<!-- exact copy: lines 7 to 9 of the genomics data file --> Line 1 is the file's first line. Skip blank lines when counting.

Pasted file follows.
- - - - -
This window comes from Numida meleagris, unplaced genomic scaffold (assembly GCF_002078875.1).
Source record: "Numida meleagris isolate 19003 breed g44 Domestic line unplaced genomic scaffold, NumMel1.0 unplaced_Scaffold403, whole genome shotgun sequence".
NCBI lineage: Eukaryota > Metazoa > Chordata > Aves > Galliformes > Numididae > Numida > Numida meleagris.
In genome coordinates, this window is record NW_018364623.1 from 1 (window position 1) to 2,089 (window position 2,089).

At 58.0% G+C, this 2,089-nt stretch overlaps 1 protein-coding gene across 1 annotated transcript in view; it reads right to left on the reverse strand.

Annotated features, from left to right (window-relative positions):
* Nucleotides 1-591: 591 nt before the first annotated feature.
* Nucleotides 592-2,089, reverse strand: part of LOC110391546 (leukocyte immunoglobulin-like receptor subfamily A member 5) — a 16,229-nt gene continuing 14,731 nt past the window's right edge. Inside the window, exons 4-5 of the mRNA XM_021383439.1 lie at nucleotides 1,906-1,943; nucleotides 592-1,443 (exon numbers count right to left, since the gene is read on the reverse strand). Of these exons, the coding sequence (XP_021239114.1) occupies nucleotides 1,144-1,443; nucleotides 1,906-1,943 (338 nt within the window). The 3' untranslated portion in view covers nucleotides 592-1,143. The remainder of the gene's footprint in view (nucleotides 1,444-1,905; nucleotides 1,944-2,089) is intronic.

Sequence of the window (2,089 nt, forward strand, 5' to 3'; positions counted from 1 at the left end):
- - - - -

* Nucleotides 1-591: 591 nt before the first annotated feature.
* Nucleotides 592-2,089, reverse strand: part of LOC110391546 (leukocyte immunoglobulin-like receptor subfamily A member 5) — a 16,229-nt gene continuing 14,731 nt past the window's right edge. Inside the window, exons 4-5 of the mRNA XM_021383439.1 lie at nucleotides 1,906-1,943; nucleotides 592-1,443 (exon numbers count right to left, since the gene is read on the reverse strand). Of these exons, the coding sequence (XP_021239114.1) occupies nucleotides 1,144-1,443; nucleotides 1,906-1,943 (338 nt within the window). The 3' untranslated portion in view covers nucleotides 592-1,143. The remainder of the gene's footprint in view (nucleotides 1,444-1,905; nucleotides 1,944-2,089) is intronic.

Sequence of the window (2,089 nt, forward strand, 5' to 3'; positions counted from 1 at the left end):